Aren’t high capital requirements basically equivalent to increased shareholder liability (assuming no credit constraints)? Unlimited liability is quite hard to manage in practice, as other commenters point out.

Willitts February 12, 2012 at 2:39 pm

Of course. Capital consists mostly of tangible common equity. More capital means more capital at risk. This is fine if the capital requirements accurately reflect the inherent risk, but higher capital means lower return on equity.

With earnings under pressure from low interest rates and caps on fees, it might be difficult to raise capital. In absolute terms, banks make a lot of money, but relative to their inputs the returns are quite small, particularly when accounting for risk.

Bair is an advocate for higher capital – not controversial in the current regime. But its closing the barn door after the horses have run out unless we see another shock to the system in the near future.

We never should have had the financial crisis to begin with, and regulators are at least partly to blame. On the other hand, if regulators gained perfect foresight in, say, 2004, their demands for higher capital buffers would have faced stiff political opposition from both parties, banks, real estate interests, developers and their employees, and a lot of existing and prospective home owners.

Limited liability is hard to swallow.

Companies like AIG which took on the liability for supposed tail risk were also too big to fail. I’m not sure we will ever get past the government as the lender of last resort. That’s why it’s imperative to keep government out of the process of mandating, encouraging, guaranteeing or subsidizing private sector loans. No way this financial crisis would have happened without government help.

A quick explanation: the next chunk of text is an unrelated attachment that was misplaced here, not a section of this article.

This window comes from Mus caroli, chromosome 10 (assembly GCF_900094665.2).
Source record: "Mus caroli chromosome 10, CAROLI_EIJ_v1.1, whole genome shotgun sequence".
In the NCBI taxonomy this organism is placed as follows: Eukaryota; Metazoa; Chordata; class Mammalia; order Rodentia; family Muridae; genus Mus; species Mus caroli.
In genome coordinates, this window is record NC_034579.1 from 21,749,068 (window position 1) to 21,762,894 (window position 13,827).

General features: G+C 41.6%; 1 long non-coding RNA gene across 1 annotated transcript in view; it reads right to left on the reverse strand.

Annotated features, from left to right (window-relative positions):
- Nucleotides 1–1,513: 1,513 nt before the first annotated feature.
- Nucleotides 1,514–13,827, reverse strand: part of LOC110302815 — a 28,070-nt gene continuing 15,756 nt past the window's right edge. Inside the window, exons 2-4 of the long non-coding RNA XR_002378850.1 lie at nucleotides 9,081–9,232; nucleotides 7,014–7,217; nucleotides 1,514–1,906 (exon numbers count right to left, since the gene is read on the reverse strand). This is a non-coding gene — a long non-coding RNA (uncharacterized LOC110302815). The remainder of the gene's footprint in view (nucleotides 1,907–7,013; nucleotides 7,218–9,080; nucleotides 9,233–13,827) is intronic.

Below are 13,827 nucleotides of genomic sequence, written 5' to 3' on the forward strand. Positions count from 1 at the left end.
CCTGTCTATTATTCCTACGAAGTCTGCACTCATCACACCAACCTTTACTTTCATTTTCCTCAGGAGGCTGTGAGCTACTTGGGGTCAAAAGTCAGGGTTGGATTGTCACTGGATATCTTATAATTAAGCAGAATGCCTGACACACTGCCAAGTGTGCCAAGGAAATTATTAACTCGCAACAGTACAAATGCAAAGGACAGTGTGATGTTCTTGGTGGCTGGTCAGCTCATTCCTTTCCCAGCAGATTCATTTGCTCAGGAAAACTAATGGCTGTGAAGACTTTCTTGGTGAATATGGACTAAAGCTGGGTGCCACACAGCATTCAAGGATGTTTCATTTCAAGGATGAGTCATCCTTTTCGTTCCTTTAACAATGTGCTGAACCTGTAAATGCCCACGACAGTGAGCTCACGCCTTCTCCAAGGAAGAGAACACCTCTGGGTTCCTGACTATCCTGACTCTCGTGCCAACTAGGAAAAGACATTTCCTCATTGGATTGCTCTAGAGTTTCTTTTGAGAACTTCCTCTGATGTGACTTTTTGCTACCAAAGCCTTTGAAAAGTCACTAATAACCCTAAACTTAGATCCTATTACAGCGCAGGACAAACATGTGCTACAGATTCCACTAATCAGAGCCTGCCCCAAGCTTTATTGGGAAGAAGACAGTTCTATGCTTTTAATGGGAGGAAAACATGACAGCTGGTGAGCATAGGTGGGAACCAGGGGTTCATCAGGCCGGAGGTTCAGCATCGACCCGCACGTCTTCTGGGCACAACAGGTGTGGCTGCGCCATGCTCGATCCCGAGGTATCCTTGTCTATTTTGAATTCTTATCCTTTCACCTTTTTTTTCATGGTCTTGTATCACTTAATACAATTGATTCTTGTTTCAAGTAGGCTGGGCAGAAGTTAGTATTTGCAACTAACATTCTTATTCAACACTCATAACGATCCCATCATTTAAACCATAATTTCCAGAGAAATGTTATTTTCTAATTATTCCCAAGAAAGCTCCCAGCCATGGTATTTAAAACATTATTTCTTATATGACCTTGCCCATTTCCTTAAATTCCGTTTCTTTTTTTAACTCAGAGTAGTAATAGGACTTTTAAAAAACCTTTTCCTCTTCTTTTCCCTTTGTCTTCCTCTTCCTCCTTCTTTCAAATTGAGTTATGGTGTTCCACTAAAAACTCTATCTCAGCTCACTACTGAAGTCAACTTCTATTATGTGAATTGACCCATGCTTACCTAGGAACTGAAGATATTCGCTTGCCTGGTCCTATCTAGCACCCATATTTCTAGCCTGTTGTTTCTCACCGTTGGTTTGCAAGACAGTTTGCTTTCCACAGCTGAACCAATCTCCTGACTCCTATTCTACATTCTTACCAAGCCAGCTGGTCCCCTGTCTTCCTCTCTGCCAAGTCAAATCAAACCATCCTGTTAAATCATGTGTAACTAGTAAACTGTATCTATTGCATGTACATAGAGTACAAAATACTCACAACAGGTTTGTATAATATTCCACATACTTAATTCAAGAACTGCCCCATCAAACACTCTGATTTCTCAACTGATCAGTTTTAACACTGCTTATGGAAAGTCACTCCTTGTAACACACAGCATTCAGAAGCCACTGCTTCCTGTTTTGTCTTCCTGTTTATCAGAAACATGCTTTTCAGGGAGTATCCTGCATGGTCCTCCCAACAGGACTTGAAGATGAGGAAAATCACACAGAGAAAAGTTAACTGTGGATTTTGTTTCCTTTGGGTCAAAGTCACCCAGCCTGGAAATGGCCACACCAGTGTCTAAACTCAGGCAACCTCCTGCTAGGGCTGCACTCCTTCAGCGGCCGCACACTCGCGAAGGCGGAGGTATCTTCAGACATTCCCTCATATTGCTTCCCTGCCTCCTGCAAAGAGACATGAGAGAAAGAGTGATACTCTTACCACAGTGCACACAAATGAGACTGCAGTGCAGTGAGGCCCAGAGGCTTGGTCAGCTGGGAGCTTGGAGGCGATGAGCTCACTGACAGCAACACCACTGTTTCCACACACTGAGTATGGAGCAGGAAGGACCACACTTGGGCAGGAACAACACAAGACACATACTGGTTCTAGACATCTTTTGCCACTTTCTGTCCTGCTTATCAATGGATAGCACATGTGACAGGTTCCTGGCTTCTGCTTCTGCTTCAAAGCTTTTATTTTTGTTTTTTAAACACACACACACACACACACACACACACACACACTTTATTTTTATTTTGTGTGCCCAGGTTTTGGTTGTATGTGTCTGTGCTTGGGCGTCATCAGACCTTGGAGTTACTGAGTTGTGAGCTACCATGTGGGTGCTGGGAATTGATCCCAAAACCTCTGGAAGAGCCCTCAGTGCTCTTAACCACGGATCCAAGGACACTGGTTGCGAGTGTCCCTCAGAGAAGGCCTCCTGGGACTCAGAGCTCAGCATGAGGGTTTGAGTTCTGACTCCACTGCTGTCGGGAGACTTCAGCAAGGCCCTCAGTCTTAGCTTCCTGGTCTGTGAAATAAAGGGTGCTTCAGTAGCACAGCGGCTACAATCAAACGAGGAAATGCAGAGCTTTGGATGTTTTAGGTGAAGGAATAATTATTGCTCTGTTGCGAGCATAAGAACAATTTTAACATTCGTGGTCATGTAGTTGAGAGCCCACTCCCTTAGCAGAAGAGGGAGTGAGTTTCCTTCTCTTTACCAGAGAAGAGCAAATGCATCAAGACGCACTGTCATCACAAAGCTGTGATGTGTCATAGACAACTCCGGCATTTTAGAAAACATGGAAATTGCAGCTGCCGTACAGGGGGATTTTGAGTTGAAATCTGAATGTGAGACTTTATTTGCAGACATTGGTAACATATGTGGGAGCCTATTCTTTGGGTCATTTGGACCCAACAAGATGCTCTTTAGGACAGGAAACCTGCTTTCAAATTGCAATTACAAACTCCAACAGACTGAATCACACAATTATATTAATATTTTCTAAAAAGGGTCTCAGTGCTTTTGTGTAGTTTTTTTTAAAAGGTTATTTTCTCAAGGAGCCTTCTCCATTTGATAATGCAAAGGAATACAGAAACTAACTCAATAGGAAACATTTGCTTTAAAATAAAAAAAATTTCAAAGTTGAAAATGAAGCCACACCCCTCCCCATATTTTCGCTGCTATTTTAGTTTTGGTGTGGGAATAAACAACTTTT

mw February 12, 2012 at 1:52 pm

Could you outline how and why under this scheme things would have been different during the last bubble? When they were raking in the cash during the run-up, why would shareholders have chosen a different board advocating less risk-rewarding, opaque short-termist compensation schemes?

Willitts February 12, 2012 at 2:45 pm

The ones who did, wouldn’t. Not all banks, though, drank the kool aid. I don’t know what goes on in board rooms that make one set of people risk takers and another set of people risk averse. Even a risk averse bank had gains to be made from sipping the kool aid. My guess is that the good banks had somebody who had the guts to say this looked like a previous financial crisis happening again. I would like to identify those banks and read their management discussion and analysis from several years ago.

mw February 12, 2012 at 2:02 pm

Also, could you explain why (or if?) you think the status quo for bondholders is ok, compared to for shareholders?

Zach February 12, 2012 at 2:51 pm

“Even if a breakup went well, the incentives for the new, smaller banks would be unhealthy. Those banks could make mistakes or take on bad risks without being punished very much in terms of capitalization or revenue, because of their legally capped size.”

Aren’t the consequences of a bad bet, relative to the size of the bank, essentially identical? And bets that pay off and push the bank value over the cap aren’t unrewarded; those gains are sold off and the bank distributes dividends, right? It’s not as if big banks don’t have plenty of incentive to bend or break the rules today. I don’t understand how there’s any change incentive that compares to, “If your bank fails, your investors will be mostly made whole to prevent an economic crisis.”

Some of your concern is essentially, “We’d probably screw this up.” I don’t follow the assumption that the government will both tell banks how to split up and do so in such a dumb way that some of the resulting companies fail. Another concern is that less-regulated, foreign banks will gain market share… in what industry is this not the case? How is this not the case in banking now with low-regulation tax havens?